But all this new infrastructure, whether in the DNS or in broadband networks, has presumably a broader purpose: to serve the digital economy and, more fundamentally, the digitally enabled society.  The essay by Professor Catherine Middleton of Ryerson University on 'Building a digital society: questions for communications researchers' outlines three areas in which media and communications researchers can offer insights into the ongoing development of a digital society: infrastructure development, the role of mobile connectivity, and the need for better data through which to understand engagement in the digital society.   Man Chui Jung (from the South Korean Foundation of Agriculture, Technology, Commercialization and Transfer) and co-authors Sora Park and Jee Young Lee from the University of Canberra describe the results of their study of South Korea's Information Network Village project, an investment in human capital that demonstrated how the 'digital divide' can be reduced in rural Korea.   And RMIT University research economist Professor Jason Potts writes on the economic arguments for investing in free public WiFi – very topical given the initiatives being taken by several cities around the world to provide free WiFi in order encourage inward tourism.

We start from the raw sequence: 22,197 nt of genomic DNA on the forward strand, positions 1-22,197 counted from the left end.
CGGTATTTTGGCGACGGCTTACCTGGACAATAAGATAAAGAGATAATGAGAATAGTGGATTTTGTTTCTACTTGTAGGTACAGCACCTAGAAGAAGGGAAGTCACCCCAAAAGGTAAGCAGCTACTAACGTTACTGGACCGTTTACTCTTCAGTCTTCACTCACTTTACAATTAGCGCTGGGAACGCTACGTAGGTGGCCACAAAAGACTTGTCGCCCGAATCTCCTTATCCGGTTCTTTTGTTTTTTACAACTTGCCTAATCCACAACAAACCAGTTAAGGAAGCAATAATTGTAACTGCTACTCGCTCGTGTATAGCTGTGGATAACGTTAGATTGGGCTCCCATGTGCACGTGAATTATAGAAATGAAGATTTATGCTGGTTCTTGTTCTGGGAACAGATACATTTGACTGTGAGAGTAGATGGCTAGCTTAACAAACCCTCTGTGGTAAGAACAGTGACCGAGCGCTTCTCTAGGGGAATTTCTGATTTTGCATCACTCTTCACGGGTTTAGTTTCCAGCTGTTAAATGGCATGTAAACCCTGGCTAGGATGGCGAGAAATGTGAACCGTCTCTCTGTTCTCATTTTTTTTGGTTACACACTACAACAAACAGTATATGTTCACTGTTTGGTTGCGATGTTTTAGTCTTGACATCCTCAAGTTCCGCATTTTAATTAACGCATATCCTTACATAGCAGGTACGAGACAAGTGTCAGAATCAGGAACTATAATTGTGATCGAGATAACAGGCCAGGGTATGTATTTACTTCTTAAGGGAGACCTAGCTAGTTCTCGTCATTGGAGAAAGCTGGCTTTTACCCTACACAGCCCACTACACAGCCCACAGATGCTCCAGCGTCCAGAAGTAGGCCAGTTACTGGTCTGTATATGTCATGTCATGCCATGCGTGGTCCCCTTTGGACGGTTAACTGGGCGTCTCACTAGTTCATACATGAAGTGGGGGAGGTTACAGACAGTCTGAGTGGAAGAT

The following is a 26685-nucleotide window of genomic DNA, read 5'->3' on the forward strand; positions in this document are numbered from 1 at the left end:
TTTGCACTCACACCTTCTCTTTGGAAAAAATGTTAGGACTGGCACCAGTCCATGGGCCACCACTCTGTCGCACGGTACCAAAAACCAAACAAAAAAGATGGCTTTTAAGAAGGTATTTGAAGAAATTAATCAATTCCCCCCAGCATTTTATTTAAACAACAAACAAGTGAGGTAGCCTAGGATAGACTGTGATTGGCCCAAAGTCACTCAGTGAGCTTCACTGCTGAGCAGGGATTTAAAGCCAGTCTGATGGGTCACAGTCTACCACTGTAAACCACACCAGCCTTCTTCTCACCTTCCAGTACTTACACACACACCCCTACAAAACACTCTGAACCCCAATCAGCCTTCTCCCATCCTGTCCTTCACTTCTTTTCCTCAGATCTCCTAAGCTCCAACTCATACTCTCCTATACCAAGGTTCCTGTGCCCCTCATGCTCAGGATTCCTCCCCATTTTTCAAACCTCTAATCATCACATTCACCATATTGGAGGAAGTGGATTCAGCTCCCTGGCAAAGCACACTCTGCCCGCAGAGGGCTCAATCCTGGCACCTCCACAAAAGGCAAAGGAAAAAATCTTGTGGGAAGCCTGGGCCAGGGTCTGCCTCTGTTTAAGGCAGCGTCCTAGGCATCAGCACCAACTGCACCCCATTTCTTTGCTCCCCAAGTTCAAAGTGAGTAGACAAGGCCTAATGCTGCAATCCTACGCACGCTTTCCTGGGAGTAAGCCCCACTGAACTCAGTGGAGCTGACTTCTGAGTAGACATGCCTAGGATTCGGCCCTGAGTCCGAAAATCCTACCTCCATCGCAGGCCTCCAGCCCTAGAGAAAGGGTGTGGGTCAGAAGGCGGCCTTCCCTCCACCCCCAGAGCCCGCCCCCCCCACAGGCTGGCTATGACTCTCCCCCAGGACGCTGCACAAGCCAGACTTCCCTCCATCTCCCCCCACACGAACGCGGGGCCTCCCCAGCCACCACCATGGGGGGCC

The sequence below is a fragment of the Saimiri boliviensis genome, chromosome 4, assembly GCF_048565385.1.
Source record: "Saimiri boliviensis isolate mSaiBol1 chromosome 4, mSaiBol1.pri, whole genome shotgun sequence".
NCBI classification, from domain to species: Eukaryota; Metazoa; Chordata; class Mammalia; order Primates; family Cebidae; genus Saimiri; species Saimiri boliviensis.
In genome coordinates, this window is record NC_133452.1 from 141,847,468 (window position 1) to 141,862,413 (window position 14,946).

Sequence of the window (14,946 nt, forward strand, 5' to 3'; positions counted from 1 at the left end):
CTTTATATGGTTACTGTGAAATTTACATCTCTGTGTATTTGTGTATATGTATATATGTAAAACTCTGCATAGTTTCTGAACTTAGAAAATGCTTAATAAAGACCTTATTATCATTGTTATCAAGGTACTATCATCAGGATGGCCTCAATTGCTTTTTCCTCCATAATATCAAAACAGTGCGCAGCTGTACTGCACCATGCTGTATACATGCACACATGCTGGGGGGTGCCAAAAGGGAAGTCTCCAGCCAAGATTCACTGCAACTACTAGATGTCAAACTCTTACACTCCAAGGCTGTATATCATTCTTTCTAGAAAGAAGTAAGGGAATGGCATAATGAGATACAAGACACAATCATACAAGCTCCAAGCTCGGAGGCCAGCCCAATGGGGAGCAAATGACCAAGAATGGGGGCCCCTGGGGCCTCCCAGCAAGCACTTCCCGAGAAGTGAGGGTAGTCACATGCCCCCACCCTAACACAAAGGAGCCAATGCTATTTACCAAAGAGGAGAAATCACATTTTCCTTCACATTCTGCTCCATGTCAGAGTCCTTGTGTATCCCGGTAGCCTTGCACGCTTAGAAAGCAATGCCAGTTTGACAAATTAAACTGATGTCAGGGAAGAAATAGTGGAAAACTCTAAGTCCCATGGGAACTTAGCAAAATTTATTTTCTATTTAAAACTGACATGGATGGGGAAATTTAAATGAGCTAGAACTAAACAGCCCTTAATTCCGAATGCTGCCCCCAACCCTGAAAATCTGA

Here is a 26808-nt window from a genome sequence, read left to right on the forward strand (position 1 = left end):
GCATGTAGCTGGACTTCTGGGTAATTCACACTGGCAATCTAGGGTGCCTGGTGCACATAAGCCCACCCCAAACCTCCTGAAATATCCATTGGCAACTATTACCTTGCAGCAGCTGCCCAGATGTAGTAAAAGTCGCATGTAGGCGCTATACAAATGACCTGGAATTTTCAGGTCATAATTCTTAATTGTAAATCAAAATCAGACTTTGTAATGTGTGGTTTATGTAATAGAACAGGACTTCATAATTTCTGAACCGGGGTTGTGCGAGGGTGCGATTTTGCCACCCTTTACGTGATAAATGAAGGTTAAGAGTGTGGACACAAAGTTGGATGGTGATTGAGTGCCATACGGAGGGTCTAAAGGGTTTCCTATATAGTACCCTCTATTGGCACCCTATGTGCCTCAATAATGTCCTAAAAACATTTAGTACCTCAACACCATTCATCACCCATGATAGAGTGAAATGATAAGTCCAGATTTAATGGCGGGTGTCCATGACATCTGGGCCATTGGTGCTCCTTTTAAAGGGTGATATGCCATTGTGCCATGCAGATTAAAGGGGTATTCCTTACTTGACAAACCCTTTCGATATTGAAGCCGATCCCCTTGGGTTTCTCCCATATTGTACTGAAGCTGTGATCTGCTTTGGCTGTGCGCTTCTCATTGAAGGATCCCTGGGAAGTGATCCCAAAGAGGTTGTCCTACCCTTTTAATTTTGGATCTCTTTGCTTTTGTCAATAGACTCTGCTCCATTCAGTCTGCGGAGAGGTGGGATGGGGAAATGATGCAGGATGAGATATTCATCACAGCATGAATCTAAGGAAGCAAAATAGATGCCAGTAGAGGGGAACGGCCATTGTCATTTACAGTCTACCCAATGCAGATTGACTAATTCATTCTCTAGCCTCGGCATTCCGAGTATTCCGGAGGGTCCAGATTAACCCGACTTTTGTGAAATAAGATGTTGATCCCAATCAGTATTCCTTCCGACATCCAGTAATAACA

Memoirs by telecommunications activists

To celebrate major initiatives within Australian telecommunications, this Journal has initiated what we hope will be a regular History section, in which we encourage the publication of memoirs by those who took a key role in creating those initiatives.  We inaugurate this series with a memoir by Robin Eckermann on the creation of TransACT, Australia's first VDSL broadband carrier, for which he was the founding Chief Architect.

An interview with our Chief Scientist

Lastly, we are pleased to publish an interview by free lance journalist Beverley Head with Professor Ian Chubb AO, Australia's Chief Scientist, which draws out his career trajectory and provides him with an additional forum in which to present his views on the policies needed to provide Australia with greater capacity for innovation in the post-mining boom era.